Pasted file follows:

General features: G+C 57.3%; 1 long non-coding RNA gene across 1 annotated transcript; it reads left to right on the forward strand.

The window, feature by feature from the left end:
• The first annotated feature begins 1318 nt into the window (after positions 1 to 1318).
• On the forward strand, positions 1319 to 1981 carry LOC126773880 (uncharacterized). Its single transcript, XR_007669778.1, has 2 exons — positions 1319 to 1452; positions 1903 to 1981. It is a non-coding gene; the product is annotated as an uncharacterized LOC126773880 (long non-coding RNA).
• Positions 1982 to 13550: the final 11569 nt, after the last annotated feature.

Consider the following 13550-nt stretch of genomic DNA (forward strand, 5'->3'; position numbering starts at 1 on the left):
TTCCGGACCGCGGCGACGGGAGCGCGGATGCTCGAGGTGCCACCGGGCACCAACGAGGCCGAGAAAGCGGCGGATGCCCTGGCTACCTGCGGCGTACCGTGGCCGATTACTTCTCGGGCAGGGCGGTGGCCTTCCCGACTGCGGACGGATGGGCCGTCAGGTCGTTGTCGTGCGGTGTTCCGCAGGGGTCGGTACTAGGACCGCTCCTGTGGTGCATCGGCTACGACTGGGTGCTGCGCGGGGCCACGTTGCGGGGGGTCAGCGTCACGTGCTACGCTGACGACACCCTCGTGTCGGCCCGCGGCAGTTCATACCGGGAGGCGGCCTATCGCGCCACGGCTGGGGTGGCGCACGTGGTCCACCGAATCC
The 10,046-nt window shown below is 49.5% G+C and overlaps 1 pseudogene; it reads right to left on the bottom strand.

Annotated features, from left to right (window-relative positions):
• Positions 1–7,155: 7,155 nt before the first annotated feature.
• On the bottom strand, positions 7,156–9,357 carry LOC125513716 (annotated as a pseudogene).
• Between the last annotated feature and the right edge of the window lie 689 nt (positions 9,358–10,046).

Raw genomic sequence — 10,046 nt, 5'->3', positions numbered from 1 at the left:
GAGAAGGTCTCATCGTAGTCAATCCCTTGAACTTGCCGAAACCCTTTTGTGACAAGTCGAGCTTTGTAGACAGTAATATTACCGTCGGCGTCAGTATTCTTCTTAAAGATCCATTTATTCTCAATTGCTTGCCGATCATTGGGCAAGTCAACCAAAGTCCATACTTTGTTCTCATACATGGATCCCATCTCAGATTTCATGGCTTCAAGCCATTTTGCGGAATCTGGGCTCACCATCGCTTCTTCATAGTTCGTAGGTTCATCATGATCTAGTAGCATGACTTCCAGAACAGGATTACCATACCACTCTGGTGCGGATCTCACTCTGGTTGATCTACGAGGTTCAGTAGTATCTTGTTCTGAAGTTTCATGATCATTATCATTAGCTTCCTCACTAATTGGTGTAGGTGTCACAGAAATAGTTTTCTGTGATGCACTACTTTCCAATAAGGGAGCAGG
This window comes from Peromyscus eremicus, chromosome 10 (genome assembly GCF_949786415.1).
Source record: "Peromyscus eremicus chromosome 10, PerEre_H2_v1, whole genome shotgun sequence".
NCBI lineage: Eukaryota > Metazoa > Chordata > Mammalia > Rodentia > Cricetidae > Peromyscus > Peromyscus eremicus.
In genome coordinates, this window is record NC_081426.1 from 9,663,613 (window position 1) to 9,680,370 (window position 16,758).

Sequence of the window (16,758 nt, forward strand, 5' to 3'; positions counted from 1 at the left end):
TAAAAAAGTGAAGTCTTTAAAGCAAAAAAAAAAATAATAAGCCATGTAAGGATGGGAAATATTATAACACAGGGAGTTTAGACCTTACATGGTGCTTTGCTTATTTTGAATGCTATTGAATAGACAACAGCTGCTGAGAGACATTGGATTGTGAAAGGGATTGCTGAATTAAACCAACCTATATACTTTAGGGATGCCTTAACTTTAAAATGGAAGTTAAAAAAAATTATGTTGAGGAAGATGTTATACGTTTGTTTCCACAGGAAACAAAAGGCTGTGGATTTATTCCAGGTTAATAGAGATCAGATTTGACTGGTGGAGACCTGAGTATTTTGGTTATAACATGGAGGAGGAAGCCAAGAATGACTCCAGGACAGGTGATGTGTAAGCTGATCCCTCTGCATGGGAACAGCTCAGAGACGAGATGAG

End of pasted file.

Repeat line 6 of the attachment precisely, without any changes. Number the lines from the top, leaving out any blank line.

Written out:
Consider the following 13550-nt stretch of genomic DNA (forward strand, 5'->3'; position numbering starts at 1 on the left):